OPINION: Climate change reflected in rip currents at Queens, Brooklyn beaches
If you take the trouble to read international news, you’ll see alarming reports of record-breaking temperatures all over the world. In early July, temperatures of 124 were reported in Algeria. Denver tied its record of 105 degrees in June. Montreal saw its highest temperature in history, 97, on July 2. And on July 23, the mercury in Kumagaya, about 40 miles northwest of Tokyo, soared to 106 degrees.
Yet, if we want to see evidence of climate change (or, as some would call it, global warming), we don’t have to go that far. We can see it at the beaches in Brooklyn and Queens, not to mention Nassau and Suffolk counties further out on Long Island.
The problem is rip currents — fast-moving, narrow channels of water that can drag swimmers out to sea. While climate change is not increasing their incidence, it is making them more unpredictable, according to Dr. Simon Boxall, an oceanographer at the University of Southampton (U.K).
“If you get big storms, the storm can change the topography completely, they can move a sand bar a kilometer overnight. And so, because you get these moving sandbars every time you get a big storm, it means predicting where the rip currents are likely to take place becomes very difficult,” Climatedepot.com quotes Boxall as saying.
A blog belonging to another site, My Pool Signs, says that the rise in sea level is making some parts of the beach more susceptible to rip currents, and that local lifeguards are reporting more intense rip currents in places where sea levels have risen more dramatically.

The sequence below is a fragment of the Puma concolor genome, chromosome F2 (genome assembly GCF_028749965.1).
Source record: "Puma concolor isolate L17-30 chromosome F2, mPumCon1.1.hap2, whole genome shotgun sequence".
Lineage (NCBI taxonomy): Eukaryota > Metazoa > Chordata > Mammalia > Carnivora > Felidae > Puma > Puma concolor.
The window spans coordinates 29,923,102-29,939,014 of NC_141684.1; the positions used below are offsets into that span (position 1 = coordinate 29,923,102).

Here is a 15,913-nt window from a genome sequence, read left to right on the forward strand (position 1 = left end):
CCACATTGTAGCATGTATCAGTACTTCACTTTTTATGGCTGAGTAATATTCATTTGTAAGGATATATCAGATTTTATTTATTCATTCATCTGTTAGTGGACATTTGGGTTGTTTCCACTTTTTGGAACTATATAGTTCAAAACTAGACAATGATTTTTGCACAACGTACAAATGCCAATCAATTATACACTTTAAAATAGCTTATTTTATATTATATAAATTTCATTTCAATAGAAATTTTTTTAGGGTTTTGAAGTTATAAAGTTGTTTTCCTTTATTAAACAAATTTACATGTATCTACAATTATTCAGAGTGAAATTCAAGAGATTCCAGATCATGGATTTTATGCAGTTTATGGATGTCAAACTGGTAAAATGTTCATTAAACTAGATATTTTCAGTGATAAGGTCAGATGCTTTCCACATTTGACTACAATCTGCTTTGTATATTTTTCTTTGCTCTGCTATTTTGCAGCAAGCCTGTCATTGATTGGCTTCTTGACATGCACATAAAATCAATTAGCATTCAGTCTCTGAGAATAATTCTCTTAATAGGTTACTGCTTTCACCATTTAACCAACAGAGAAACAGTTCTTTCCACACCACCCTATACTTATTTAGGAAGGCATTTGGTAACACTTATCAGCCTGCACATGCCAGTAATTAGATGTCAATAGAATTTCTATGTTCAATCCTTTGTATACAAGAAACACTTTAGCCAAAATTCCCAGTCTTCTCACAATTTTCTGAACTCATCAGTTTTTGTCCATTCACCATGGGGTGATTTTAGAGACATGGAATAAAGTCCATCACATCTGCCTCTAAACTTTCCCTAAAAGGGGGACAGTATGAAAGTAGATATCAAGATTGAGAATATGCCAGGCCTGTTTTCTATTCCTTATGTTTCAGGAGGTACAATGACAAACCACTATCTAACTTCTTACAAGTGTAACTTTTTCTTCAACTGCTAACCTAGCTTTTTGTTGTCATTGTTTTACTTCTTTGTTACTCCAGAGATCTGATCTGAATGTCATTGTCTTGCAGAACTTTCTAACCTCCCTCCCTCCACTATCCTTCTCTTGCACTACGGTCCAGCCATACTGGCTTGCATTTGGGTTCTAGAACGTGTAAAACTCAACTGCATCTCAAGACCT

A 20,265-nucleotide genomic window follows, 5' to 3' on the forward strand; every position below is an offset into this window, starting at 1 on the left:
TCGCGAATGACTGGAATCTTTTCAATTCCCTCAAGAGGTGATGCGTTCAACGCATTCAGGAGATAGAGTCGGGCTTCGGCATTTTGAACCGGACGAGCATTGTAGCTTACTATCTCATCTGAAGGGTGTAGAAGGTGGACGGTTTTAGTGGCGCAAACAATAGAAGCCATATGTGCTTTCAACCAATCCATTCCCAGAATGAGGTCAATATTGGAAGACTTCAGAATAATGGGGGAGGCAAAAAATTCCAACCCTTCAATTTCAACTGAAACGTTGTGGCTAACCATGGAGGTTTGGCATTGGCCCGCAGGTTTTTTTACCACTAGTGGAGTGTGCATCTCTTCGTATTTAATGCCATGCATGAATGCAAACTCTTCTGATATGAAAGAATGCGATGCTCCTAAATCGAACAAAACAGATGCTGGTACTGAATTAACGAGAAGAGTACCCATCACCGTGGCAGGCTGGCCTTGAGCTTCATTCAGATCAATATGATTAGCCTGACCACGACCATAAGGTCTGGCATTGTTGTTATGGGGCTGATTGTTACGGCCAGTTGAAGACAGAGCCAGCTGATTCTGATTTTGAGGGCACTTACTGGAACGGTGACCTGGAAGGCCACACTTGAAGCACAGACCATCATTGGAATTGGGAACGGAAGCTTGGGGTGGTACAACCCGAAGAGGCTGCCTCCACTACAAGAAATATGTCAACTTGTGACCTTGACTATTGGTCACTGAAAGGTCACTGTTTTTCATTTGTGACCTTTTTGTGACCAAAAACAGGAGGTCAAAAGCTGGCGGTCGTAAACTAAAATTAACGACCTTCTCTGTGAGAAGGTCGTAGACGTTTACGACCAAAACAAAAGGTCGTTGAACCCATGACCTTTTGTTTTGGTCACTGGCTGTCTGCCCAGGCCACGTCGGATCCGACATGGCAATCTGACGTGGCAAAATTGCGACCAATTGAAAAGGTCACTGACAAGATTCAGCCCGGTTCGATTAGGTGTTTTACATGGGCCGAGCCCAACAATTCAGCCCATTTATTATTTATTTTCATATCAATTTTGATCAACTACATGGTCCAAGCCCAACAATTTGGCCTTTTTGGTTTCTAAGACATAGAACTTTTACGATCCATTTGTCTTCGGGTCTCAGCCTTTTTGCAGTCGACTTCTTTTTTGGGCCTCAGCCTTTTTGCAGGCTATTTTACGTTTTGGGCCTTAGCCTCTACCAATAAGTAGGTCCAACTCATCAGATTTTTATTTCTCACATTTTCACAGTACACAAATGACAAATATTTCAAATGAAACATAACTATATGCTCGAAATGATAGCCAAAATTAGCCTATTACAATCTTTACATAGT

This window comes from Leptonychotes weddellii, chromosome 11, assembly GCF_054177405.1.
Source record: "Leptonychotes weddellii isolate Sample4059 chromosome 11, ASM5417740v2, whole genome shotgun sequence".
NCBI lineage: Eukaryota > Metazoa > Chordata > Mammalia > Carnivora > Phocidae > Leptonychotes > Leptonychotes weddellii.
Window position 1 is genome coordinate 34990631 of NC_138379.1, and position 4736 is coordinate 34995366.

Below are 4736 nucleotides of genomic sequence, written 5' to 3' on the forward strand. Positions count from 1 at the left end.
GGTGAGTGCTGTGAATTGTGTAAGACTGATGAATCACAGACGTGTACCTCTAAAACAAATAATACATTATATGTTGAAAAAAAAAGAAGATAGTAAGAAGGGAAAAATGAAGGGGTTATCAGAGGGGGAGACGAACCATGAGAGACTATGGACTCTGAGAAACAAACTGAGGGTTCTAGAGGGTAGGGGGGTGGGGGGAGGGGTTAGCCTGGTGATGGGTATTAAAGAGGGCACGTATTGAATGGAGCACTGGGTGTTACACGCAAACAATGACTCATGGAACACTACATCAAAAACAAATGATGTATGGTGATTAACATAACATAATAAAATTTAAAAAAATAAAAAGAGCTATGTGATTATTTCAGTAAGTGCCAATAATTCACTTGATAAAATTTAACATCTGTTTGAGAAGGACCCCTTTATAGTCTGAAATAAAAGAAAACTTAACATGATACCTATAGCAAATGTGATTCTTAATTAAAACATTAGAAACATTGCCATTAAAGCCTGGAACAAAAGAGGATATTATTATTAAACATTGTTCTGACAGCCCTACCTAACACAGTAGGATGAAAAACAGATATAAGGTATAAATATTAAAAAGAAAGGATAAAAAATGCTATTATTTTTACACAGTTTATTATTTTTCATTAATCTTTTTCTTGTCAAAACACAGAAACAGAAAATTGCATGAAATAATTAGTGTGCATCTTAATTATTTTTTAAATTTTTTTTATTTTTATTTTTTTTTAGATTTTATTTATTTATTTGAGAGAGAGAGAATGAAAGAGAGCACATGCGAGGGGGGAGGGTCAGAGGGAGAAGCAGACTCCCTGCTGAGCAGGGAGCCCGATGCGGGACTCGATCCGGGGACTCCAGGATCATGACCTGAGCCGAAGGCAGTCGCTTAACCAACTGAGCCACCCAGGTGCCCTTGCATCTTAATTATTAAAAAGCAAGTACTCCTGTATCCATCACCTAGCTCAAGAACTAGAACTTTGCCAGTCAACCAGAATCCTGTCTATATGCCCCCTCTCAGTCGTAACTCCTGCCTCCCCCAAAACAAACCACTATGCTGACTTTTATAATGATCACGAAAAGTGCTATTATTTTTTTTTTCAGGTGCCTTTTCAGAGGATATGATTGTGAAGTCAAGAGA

One “hot spot” that may be vulnerable to rip currents is Far Rockaway. “It’s completely open to the Atlantic Ocean, and it has very strong rip currents,” lifeguard Janet Fash told the Daily News in 2009. The beach, stretching from Breezy Point to the East Rockaway inlet, claimed the lives of six swimmers that summer.
In September 2017, more than 100 rescuers from FDNY and NYPD undertook an extensive search for a missing swimmer on a day after official swimming season, when there were no lifeguards on duty. “It’s Rockaway. You always have rip currents and rip tides. This is something that you’re used to,” Liz Garrity, a local resident, told ABC7 News at the time.
What’s true for Far Rockaway is also true for Long Beach, right on the other side of the Nassau-Queens border and also on a peninsula. Because the LIRR runs trains there from its Atlantic Terminal, Long Beach is a favorite with many Brooklynites. During the past few years, I have tried to go to there several times, and at least half of those times, lifeguards ordered everybody out of the water due to treacherous rip currents.
While Coney Island is less exposed to ocean currents than Rockaway and the Long Island beaches, in 2008 a 10-year-old girl, Akria Johnson, was swept out to sea while swimming with her cousin there and drowned. Strong rip currents were reported all over the city and into Long Island, and seven people were missing or presumed dead that weekend.
Experts give several tips about surviving in a rip current. Among them are: If you feel a strong pull in shallow water, get out as fast as possible; swim parallel to shore to escape the current if you are in deeper water; call for help as soon as possible if you aren’t a good swimmer; conserve your energy, resting when necessary, and; once you are out of the rip current, swim diagonally toward shore to minimize the chances that you’ll be caught by the rip current again.
There’s little doubt that rip currents are getting stronger. They’re especially dangerous during hurricane season, even when the storms are hundreds of miles away. For example, in mid-July of this year, Hurricane Chris didn’t hit the New York area directly, but it still created dangerous currents along the Jersey Shore, the South Shore of Long Island and, of course, the Brooklyn and Queens beaches.
Climate change is real and so are rip currents, but we don’t want to dissuade anyone from going into the water and having a good time. Just pay attention to lifeguards and any warnings you might hear.
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